Bill would impose mandatory minimums for convicted mass murderers
The bill, sponsored by Rep. Pat Heinert, was brought to a committee hearing on Tuesday morning, Jan. 10.
GRAND FORKS — A bill recently introduced in the North Dakota House would add "mass murder" to state law for the first time, if it passes.
House Bill 1122, known as the "mass murder bill," would add a definition of mass murder to the North Dakota Century Code, as well as impose a mandatory minimum sentence followed by a lifetime of parole or probation.
The bill was introduced by Rep. Pat Heinert, R-Bismarck, who spoke in its favor during a committee meeting on Tuesday morning, Jan. 10.
“In my opinion, this bill is long overdue," Heinert, a former county sheriff, said.
Someone would be guilty of Class AA felony mass murder if they knowingly caused the death of at least four individuals, or the death of one individual and serious bodily injury to at least three others, the bill says.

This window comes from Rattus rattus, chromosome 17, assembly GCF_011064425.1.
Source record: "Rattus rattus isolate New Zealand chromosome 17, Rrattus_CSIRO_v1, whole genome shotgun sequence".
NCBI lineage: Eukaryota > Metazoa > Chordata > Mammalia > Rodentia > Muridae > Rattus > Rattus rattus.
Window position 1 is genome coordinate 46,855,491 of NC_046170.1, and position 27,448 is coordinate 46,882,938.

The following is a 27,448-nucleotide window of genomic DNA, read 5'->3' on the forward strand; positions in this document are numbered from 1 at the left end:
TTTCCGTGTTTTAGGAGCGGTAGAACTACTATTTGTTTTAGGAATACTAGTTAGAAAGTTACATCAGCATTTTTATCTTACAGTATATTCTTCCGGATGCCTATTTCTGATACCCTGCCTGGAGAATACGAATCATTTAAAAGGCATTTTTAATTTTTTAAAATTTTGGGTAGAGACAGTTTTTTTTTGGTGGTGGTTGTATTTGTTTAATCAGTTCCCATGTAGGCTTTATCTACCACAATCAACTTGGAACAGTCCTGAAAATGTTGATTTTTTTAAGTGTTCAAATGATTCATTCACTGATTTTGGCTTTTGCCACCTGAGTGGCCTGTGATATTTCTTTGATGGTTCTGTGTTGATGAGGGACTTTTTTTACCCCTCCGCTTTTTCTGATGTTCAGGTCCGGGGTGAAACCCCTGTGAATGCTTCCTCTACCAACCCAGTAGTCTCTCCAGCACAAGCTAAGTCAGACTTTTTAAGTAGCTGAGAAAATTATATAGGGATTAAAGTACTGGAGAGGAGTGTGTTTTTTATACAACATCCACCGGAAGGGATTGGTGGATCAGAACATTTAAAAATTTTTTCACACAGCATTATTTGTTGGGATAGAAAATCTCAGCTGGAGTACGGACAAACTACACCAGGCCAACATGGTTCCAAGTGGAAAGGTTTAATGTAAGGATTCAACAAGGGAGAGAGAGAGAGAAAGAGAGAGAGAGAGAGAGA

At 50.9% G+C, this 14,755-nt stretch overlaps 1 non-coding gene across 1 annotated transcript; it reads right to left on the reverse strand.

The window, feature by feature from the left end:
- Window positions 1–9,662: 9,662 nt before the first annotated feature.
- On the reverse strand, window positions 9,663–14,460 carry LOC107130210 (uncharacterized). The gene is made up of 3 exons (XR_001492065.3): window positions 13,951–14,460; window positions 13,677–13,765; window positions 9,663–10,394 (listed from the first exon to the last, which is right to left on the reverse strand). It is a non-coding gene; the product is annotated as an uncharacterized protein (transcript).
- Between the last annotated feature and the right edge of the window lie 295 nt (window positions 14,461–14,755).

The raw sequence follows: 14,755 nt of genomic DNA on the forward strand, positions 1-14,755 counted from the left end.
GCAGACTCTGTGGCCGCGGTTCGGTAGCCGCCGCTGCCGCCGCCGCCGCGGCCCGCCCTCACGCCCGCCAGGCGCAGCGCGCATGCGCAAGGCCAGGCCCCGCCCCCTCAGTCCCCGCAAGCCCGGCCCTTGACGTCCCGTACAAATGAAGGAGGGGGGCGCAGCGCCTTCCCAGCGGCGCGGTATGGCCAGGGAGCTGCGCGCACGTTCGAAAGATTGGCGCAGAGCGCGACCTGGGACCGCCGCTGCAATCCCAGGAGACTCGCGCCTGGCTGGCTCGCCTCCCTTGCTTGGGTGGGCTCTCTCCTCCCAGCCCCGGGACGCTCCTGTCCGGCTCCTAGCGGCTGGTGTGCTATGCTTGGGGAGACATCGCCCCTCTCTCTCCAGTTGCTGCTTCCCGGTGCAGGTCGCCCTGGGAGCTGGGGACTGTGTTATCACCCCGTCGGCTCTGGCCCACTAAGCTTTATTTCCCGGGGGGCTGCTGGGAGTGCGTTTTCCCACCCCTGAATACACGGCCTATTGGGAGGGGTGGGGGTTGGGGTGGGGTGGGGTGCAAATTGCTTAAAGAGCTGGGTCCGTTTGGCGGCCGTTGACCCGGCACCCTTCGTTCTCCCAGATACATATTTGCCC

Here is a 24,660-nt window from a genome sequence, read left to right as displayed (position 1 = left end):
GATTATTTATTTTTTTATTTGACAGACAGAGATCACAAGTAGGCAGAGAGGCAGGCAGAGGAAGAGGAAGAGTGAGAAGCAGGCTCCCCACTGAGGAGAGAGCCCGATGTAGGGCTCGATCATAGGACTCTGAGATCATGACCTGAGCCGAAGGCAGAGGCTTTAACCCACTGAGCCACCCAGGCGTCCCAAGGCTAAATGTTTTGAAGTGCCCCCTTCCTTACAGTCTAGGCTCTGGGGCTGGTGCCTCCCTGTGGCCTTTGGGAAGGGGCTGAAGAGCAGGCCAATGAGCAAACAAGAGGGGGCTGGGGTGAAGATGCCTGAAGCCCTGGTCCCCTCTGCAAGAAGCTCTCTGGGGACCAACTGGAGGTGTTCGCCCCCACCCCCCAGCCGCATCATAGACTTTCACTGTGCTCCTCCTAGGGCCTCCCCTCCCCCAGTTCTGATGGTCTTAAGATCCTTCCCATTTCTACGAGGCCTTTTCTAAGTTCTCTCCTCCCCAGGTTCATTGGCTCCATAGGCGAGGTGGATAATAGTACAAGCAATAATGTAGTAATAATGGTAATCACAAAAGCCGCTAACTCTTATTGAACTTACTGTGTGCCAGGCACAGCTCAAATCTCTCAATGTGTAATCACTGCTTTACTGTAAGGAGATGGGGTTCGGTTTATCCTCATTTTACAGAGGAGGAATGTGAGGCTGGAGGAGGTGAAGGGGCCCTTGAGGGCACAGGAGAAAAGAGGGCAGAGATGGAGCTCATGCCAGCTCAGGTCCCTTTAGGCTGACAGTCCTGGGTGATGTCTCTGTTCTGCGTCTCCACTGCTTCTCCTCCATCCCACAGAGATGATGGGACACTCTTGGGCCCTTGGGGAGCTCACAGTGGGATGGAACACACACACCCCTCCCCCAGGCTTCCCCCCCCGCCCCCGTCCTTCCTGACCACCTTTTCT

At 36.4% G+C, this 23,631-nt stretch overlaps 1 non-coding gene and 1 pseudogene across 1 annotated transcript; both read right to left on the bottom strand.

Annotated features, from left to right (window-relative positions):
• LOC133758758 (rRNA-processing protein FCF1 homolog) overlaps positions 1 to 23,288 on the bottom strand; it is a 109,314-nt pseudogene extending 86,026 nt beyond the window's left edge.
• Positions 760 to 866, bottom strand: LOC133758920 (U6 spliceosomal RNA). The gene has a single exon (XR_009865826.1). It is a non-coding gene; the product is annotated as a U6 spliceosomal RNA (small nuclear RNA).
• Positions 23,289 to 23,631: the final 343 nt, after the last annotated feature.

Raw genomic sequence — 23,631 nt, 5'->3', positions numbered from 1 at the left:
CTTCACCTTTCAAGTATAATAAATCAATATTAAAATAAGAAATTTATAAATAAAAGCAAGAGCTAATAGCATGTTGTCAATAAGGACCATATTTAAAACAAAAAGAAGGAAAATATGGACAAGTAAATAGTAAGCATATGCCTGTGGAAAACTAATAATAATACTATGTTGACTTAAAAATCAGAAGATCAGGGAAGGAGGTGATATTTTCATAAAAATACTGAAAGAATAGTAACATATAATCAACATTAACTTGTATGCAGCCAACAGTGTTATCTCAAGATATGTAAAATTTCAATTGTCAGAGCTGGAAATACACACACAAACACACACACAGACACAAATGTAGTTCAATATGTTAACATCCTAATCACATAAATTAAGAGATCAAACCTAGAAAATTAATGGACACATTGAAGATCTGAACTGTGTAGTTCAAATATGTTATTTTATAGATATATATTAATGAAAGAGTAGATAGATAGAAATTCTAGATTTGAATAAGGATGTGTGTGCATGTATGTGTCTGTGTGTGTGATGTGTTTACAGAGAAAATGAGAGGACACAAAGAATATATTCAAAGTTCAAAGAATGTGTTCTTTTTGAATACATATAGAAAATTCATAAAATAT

With a mass murder conviction, a defendant would be sentenced to a minimum of 30 years in prison. When released, they would be on supervised probation or parole for the rest of their life.
Knowingly aiding in a mass murder by providing materials, logistics, or support would be charged as a Class B felony under the bill.
According to Heinert, a goal of the bill is to let potential offenders know “if this happens here, we’re going to treat you very seriously.”
Some concerns voiced by meeting attendees include whether accidental deaths (such as some car crashes) could result in a mass murder conviction.
“Murder, you have to have the intent to take somebody’s life,” Heinert said.
The proposed Legislature classifies mass murder as committed “intentionally or knowingly.”
Further questions were raised about whether the 85% rule would apply to the minimum mandatory 30 year sentence.
The rule requires convicts of certain crimes to serve at least 85% of their sentence before becoming eligible for release.
Heinert said the 85% rule would not apply to the mandatory minimum sentence for mass murder.
Heinert also said changes to the bill will likely be made to provide consistency.